Young leaders on school, gun safety deserve respect

Student survivors of the Marjory Stoneman Douglas High School mass shooting were greeted Feb. 18 as they arrived at a rally for gun control on the steps of the state Capitol in Tallahassee, Fla.
Student survivors of the Marjory Stoneman Douglas High School mass shooting were greeted Feb. 18 as they arrived at a rally for gun control on the steps of the state Capitol in Tallahassee, Fla. Associated Press

Funerals for teenagers killed in the massacre at a Parkland, Fla. high school were still in progress when new attacks started. This time, the perpetrators are shooting derogatory social-media posts at the teens who have turned their grief and rage into action for gun control and school safety.

Their mantra: This tragedy will go down in history as the last mass school shooting.

Their critics are attempting to turn bipartisan public and political sympathy into ridicule that will discredit the young people’s capacity for organizing and carrying out large-scale demonstrations, and inspiring teen-led rallies in other cities.

According to the critics, the teens are: “crisis actors” speaking scripted words; plants by left-wing groups; part of conspiracies and fronts for parents and politicians using them to promote their own causes.

Images from other teen change-agents flash through my mind:

Malala Yousafzai, the Pakistani activist who took a would-be assassin’s bullet at age 15 after defying the Taliban’s prohibition on the education of girls; the youngest Nobel laureate in history, whose recovery was marked by worldwide social-media photos of teens holding signs of support for their courageous peer.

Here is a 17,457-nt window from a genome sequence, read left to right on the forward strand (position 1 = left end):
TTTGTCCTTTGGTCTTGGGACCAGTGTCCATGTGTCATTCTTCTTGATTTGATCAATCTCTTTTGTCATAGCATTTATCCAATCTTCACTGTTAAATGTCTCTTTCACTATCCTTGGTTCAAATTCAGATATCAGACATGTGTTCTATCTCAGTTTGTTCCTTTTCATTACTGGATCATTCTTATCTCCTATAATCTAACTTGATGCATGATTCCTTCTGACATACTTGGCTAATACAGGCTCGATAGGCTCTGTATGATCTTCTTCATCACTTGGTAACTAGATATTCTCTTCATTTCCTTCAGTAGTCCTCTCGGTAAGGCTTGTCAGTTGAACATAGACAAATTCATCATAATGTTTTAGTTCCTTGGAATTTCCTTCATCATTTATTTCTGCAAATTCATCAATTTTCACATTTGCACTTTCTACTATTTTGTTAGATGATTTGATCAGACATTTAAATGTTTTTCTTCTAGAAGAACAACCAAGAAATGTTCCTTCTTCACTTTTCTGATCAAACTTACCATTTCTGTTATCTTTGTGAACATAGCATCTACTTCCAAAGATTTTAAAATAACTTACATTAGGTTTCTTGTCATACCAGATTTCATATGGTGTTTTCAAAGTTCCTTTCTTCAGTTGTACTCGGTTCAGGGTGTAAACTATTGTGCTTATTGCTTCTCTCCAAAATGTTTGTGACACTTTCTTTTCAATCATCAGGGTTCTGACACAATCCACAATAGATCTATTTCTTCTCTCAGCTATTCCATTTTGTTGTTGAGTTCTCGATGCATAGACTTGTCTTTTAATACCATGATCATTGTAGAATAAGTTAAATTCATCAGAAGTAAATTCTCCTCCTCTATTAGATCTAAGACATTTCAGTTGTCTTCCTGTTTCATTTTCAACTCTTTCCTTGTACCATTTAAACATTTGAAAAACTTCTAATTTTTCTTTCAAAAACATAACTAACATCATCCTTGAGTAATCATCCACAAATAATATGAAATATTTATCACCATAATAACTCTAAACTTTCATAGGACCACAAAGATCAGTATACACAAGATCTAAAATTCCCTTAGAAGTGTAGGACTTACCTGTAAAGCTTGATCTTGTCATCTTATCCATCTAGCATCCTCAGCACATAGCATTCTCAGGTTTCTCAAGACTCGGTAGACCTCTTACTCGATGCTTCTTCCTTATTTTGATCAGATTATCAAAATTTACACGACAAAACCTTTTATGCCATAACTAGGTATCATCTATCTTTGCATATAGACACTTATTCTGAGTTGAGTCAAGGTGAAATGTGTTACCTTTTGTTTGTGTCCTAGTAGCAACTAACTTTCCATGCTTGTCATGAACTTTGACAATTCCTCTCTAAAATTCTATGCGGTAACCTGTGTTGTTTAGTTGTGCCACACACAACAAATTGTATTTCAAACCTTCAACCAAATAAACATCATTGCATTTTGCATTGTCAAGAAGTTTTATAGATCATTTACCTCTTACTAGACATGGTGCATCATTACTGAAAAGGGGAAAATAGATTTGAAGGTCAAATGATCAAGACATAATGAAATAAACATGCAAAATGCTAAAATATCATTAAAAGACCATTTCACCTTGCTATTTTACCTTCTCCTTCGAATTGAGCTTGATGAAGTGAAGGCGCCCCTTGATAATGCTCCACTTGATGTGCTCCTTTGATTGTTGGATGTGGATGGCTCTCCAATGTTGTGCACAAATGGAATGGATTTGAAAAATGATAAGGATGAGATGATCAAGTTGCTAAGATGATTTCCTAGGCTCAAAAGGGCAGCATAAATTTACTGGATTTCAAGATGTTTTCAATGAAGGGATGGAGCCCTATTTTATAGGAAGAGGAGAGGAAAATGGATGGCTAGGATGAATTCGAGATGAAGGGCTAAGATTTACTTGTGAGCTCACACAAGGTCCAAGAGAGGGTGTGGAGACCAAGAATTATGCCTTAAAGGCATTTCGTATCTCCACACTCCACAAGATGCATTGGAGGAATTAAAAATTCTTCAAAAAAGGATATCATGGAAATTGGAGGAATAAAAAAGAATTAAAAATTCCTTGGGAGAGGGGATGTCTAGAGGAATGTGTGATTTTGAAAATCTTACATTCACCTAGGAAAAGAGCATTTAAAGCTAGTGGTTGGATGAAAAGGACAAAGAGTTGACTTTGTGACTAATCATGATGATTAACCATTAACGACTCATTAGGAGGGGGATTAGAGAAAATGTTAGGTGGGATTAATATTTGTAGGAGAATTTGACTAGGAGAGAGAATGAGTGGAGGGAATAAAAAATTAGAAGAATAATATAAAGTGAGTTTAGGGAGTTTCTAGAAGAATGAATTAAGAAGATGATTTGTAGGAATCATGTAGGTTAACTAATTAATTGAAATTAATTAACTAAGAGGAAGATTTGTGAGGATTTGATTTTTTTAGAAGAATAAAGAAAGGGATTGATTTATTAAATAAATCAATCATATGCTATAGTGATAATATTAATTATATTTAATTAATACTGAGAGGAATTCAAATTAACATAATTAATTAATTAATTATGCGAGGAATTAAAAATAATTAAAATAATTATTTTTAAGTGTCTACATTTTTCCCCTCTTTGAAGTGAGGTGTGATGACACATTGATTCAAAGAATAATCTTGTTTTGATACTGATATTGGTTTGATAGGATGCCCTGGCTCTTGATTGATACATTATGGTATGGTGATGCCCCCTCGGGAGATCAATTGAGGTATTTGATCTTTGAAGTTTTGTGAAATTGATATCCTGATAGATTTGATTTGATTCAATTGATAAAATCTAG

Closer to home, rising high school juniors across the United States and beyond annually attend the Hugh O’ Brien Youth Leadership program and return to their communities to establish programs such as the heARTS4arts program instituted in Lexington in 2011 by 15-year-old Virginia Newsome. The nonprofit was “founded by kids for kids” to solicit, collect and redistribute arts supplies for the visual and performing arts and to advocate for the arts.

A roster of HOBY alumni and their projects for community service, together with the roster of the annual Prudential Spirit of Community Awards to two students from each state, speak to the capacity of young leaders to be change agents.

The personal experiences of young people, combined with physical and emotional energy and the ability to utilize social media, make for a force to be reckoned with.

The sickness in our culture which demeans whatever we do not understand or agree with has moved from ugly adult confrontation to belittling of bright, articulate young people who are not only the future of our planet, but rising leaders who have an important role to play today. These are roles we have claimed to support and encourage.

They are voices of honesty — not yet quieted by parents, teachers, peers or special-interest pressures — when they smell something wrong. Perhaps that is what is most threatening to those who rush to discredit them. The stink that has enshrouded their world is the rot in a government which they perceive is failing them.

The school shooting is not something these young people are likely to forget. I pray for them to be heard, respected and responded to — not with intimations of youthful oversimplification, but with serious attention to one of the numerous factors creating and sustaining this epidemic. They are the voices of sanity in a crazy world. Hope in the darkness in which we are trying to survive.

As an executive of the Prudential Service Awards says, “These service-minded young people have brought meaningful change to communities at home and abroad, and it’s a privilege to celebrate their work.”

Perhaps we should turn our investigative powers on those who critique and demean such service, and throw our support behind these young leaders. Count me in.

Kay Collier McLaughlin is an author and leadership consultant who lives in Nicholas County. Reach her at kcollierm@gmail.com.